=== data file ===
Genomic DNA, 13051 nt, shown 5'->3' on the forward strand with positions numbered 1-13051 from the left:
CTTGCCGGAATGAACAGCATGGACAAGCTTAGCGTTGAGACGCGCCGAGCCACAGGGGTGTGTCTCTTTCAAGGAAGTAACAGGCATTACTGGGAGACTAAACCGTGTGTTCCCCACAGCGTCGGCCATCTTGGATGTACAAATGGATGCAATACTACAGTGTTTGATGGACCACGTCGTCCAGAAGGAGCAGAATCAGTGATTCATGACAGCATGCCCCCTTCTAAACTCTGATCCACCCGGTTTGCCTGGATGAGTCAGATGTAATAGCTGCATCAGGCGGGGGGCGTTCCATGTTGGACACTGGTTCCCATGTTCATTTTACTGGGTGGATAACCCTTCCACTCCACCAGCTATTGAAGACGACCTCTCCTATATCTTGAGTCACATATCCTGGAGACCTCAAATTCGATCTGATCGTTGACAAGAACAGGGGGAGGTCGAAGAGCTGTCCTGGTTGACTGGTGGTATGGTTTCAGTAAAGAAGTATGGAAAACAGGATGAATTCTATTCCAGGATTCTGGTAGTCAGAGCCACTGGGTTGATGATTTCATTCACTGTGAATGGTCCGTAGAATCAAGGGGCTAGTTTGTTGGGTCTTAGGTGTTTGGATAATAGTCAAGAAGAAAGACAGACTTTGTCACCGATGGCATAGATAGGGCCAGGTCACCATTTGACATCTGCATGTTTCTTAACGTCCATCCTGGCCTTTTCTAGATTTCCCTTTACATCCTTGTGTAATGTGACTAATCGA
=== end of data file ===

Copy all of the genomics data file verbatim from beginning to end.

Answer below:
Genomic DNA, 13051 nt, shown 5'->3' on the forward strand with positions numbered 1-13051 from the left:
CTTGCCGGAATGAACAGCATGGACAAGCTTAGCGTTGAGACGCGCCGAGCCACAGGGGTGTGTCTCTTTCAAGGAAGTAACAGGCATTACTGGGAGACTAAACCGTGTGTTCCCCACAGCGTCGGCCATCTTGGATGTACAAATGGATGCAATACTACAGTGTTTGATGGACCACGTCGTCCAGAAGGAGCAGAATCAGTGATTCATGACAGCATGCCCCCTTCTAAACTCTGATCCACCCGGTTTGCCTGGATGAGTCAGATGTAATAGCTGCATCAGGCGGGGGGCGTTCCATGTTGGACACTGGTTCCCATGTTCATTTTACTGGGTGGATAACCCTTCCACTCCACCAGCTATTGAAGACGACCTCTCCTATATCTTGAGTCACATATCCTGGAGACCTCAAATTCGATCTGATCGTTGACAAGAACAGGGGGAGGTCGAAGAGCTGTCCTGGTTGACTGGTGGTATGGTTTCAGTAAAGAAGTATGGAAAACAGGATGAATTCTATTCCAGGATTCTGGTAGTCAGAGCCACTGGGTTGATGATTTCATTCACTGTGAATGGTCCGTAGAATCAAGGGGCTAGTTTGTTGGGTCTTAGGTGTTTGGATAATAGTCAAGAAGAAAGACAGACTTTGTCACCGATGGCATAGATAGGGCCAGGTCACCATTTGACATCTGCATGTTTCTTAACGTCCATCCTGGCCTTTTCTAGATTTCCCTTTACATCCTTGTGTAATGTGACTAATCGA